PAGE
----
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Topic: Car Keypad (Read 43938 times) previous topic - next topic


My board came in today and it looks good!  I can't wait to get home and try it out.  I ordered two, just in case I royally mess the first one up on assembly. :)  I really would hate to have to wait a whole extra month.  I'll post more pics when I get it all put together.




So here I am, closer to the inevitable car door cutting.

Populating the board:

I got a little better as I worked from right to left. I didn't realize how little solder that SMD parts required.

All assembled:


Testing the board:

Everything works perfectly!

Fitting into the box:

The screw holes line up perfectly. The connectors on each end were a bit taller than I had expected, though. The lid still closes, but it pinches the wires a bit. I'll trim a little useless plastic off the top of the connectors and it should be fine.


May 11, 2009, 07:40 pm Last Edit: May 11, 2009, 07:47 pm by george_graves Reason: 1
VERY COOL - I love to see an arduino put to use in the "real world"

I didn't see much power protection going on there.  What are you doing to keep away nasty voltage spikes and reverse voltage?

(a car's power is notoriously bad)


Thanks George!

I'm not exactly an EE, so I'm real green on most of this.  I knew that car voltages can be nasty, but as per other discussions around these forums, people have been running Arduinos from cars seemingly fine.  The datasheet for the Nano says it should be ok up to 20v.  I hadn't even considered reverse voltages at all, does this tend to happen on a car?  For reverse voltage, one would throw in a diode on the power line?  As for the spikes, a capacitor on the power line?

Honestly the only thing I considered was a drop in voltage on cranking the car.  I doubt much that anyone is going to be using the keypad while cranking, so I didn't think a restart would hurt anything.  I suppose that the dip could lock up the chip instead of just restarting it.  I'll be actually running it in my door soon, so I'll have to see.

If you have any good suggestions for cleaning up the power, or maybe a good place to look, let me know.


May 12, 2009, 05:59 pm Last Edit: May 12, 2009, 05:59 pm by designer2k2 Reason: 1
great project  :)

you should consider some safety for the arduino, there is quite some noise there!

i made this:

just take the input part, that should block the biggest problems



So the 1N diode keeps the current from flowing backwards, the zener diode would cut out voltages above 15v, and the choke would clean up the power a bit.  What exactly do the two different caps do?  Decoupling to clean up the power?  Something else?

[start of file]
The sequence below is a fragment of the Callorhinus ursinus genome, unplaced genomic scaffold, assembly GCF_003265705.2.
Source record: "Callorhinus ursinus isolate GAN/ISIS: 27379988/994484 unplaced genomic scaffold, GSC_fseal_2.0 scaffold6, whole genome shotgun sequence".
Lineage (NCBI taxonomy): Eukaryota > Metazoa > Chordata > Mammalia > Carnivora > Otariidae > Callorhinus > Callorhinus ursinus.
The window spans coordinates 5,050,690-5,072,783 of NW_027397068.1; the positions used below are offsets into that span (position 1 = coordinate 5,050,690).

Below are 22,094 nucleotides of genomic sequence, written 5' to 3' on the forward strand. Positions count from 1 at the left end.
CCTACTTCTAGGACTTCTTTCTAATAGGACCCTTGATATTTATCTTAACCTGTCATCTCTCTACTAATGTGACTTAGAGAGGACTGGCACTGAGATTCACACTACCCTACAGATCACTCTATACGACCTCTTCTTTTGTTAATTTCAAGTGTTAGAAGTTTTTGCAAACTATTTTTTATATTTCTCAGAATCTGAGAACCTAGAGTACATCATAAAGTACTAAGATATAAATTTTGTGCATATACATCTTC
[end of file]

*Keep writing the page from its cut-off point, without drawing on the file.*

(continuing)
I assume that everything to the right of C3 I should ignore, as I don't want to reduce the voltage to 5v?


Yes, you dont need C3,IC1,C2 when it should only protect  ;)

L1 blocks HF noise (should be 2A cappable).

the 1N makes in case somebody messed up the polarity a safety, and in case the input drops it prevents the C1 from getting discharged.

D2, can also be a 20V type, this limits the voltage.

C1 (Ultra Low ESR) smoothens out small ripple.

C3 could be removed, but im used to always put C3 and C2 with a 7805  :)


Maybe I'll work this into my board when I get home.  This would mean waiting another MONTH before I could install, though.  Ugh.


Nice and clean prototype work,  First class job.
Keep on building,
make stuff.




where did you make your own pc board =D

id like to make my own ;D


I used http://BatchPCB.com, which is a service of SparkFun.  It's relatively cheap, but it takes a month or so to get your board.

You'll need to learn Eagle (or similar).  There's a tutorial on PCB layout using Eagle on SparkFun's site here:


wow >_>

well, i can wait a mont to get started on arduino sheild making lol


May 14, 2009, 04:54 am Last Edit: May 14, 2009, 05:44 am by neonpolaris Reason: 1
Would this work for L1?

And for C1, can I use a ceramic here, or only electrolytic?  I'm thinking of longevity and temperature sensitivity, but I'm not terribly sure of when I can use one.  If ceramics are non-polar, can they always replace the others, but not the other way around (like when dealing with AC)?


Ok, here's the cart I'm looking at, ignore the amounts:

I may not have room for that choke on the board!


yes, that L1 looks good!

for C1 it should be a ultra low ESR electrolytic. Thats becouse they are like the "fastest" and you can get them with big F values.
elextrolytic is fine, as long as you dont take the super cheap ones.
my C1: http://shop.conrad.at/ce/de/product/445903/KONDENSATORULTRA-LOW-ESR220F35V
its rated with 6000h at 105°C, that should be enough...

in your chart you have a 220pF, what should be a 220µF  ;)
and with a 20V zener diode your still safe but it will not be so close to trigger unwanted (14,4V is quite common in a car)

thats how this looks in my prototype:

(my 1N is a little oversized, had no smaller around ::))

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